SAN FRANCISCO Twitter is preparing to broaden the areas of its service where ads appear, but the company is in no hurry to undertake a hotly-anticipated initial public offering.
"We want to be able to remain independent, grow the business the way we want to, and not be beholden to public markets until we feel like we want to be," Twitter Chief Executive Dick Costolo told reporters at a briefing at the company's San Francisco headquarters on Thursday.
Twitter, which raised $400 million in venture capital financing this summer, is stepping up efforts to generate advertising revenue, Costolo said.
The company began showings ads in limited parts of the service in 2010, purposely taking a cautious approach so as not to annoy users. But Costolo said the results, including the interaction with ads by Twitter users, have far exceeded Twitter's expectations.
"We now feel that based on the engagement rates we're seeing ... that we're ready to expand this further," Costolo said of Twitter's ads.
Twitter, which allows people to send 140-character text messages, or Tweets, to groups of so-called followers, is one of the Web's most popular social networking services, along with Facebook and Zynga.
Twitter now counts more than 100 million active users who log onto the service at least once a month, Costolo said.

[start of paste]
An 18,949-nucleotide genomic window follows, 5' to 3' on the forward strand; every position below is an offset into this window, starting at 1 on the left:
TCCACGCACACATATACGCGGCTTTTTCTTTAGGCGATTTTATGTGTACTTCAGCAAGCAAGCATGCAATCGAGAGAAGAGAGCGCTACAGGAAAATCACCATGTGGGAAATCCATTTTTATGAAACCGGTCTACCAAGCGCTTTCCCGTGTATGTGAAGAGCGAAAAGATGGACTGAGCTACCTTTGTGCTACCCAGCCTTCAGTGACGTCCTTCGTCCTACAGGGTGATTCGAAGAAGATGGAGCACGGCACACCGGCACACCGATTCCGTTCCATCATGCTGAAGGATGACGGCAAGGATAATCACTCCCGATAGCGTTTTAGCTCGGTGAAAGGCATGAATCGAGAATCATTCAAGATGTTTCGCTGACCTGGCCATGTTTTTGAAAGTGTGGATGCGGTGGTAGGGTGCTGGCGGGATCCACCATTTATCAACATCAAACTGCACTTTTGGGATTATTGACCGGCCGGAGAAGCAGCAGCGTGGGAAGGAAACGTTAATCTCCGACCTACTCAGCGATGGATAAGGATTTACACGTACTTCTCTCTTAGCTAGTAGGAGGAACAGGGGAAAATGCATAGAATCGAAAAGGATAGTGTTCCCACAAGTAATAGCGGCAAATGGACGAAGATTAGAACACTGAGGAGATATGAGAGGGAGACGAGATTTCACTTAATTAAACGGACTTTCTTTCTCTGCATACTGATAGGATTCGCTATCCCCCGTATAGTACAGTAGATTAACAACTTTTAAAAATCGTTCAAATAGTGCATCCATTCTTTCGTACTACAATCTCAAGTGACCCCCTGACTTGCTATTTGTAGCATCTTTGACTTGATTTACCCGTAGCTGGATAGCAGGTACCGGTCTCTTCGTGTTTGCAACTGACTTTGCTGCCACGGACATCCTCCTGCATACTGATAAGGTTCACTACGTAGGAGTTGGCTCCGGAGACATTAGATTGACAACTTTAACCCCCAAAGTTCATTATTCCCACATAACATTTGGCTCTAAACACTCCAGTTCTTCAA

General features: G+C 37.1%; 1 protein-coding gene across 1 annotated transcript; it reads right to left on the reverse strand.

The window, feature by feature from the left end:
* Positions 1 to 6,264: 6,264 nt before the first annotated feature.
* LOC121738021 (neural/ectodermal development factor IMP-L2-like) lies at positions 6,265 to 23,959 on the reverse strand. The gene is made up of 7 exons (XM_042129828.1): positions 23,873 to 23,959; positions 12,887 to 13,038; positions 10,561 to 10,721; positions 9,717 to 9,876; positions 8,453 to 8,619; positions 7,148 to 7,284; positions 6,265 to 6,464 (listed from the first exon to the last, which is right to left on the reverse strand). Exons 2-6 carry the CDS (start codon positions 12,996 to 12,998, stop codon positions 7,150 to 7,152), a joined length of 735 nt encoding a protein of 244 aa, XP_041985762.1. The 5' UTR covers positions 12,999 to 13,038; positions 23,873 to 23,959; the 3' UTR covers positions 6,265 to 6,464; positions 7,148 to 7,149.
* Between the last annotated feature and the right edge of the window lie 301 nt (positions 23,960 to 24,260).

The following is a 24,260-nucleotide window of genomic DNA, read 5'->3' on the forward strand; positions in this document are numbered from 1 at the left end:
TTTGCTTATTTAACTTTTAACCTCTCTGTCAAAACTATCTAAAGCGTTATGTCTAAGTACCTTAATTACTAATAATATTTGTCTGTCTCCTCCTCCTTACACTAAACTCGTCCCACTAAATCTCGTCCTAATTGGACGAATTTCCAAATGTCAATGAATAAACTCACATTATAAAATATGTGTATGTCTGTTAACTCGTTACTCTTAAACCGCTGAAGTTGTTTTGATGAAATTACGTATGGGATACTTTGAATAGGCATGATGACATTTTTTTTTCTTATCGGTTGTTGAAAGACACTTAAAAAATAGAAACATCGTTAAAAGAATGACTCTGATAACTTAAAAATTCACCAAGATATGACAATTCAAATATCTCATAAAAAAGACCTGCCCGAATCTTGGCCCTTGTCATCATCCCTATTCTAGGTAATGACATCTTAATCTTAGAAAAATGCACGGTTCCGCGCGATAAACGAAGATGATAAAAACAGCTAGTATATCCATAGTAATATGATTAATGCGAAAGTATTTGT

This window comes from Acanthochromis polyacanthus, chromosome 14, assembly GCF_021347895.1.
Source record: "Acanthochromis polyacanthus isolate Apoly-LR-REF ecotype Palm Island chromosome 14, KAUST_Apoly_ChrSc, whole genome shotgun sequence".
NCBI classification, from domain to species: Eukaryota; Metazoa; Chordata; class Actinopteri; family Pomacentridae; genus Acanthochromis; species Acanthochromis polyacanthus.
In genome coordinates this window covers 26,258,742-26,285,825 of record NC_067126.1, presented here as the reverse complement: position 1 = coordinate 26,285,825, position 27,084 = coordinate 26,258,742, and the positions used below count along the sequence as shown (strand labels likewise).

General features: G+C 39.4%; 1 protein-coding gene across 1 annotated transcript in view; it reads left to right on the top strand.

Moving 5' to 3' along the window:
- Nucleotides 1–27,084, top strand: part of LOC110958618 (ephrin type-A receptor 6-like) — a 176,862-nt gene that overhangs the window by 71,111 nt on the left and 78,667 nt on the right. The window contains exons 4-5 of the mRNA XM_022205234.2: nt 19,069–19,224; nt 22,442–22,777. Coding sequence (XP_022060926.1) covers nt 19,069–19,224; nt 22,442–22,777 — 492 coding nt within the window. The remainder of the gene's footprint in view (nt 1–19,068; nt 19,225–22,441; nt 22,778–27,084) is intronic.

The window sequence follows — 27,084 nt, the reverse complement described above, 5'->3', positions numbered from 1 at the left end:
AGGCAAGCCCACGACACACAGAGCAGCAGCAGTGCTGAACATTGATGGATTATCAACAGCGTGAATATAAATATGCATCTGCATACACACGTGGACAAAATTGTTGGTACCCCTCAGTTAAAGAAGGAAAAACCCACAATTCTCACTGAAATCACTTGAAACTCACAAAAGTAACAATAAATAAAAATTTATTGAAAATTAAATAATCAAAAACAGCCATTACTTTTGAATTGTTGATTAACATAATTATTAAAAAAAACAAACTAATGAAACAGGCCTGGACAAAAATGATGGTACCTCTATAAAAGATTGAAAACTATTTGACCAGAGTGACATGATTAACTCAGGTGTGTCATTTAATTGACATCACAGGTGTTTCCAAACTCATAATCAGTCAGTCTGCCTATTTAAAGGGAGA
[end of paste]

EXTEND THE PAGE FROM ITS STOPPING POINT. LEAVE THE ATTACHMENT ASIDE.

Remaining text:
Twitter, which previously disclosed that it had 200 million registered accounts, said the number of active users had increased 82 percent since the beginning of the year, and that half of its active users log on to the service every day.
Analysts have sought details on how many of Twitter's registered users are "active", a key metric in determining its business potential.
Facebook, the world's largest social network has more than 750 million active users.
Internet search giant Google Inc recently launched a social networking service dubbed Google+ which some observers say could lure users away from Twitter.
Asked about his thoughts on Google+, Costolo said that he had no doubt that the service would "pull in a massive number of users" because of the fact that it was so closely entwined with Google's popular search engine.
But he said he viewed Twitter and Google+ as different products, each with a different focus.
To boost its appeal to marketers, Twitter will allow ads on its service known as "promoted tweets" to be delivered to a greater number of users, though the company did not provide a timeframe for the move.
Previously promoted tweets, such as a message promoting Starbucks coffee, currently only appear within a user's rolling screen of Twitter message if that user had chosen to follow that particular company. Going forward, Costolo said, users will see promoted tweets from companies that they don't follow.
The move will expand advertiser's ability to spread their message on Twitter.
While Twitter also generates some revenue from licensing its data to other companies, such as Microsoft Corp, Costolo said that Twitter was not planning on expanding that business.
"It's our firm belief that our advertising platform is the only revenue component that we need to have in the market in order to be a huge independent business," Costolo said.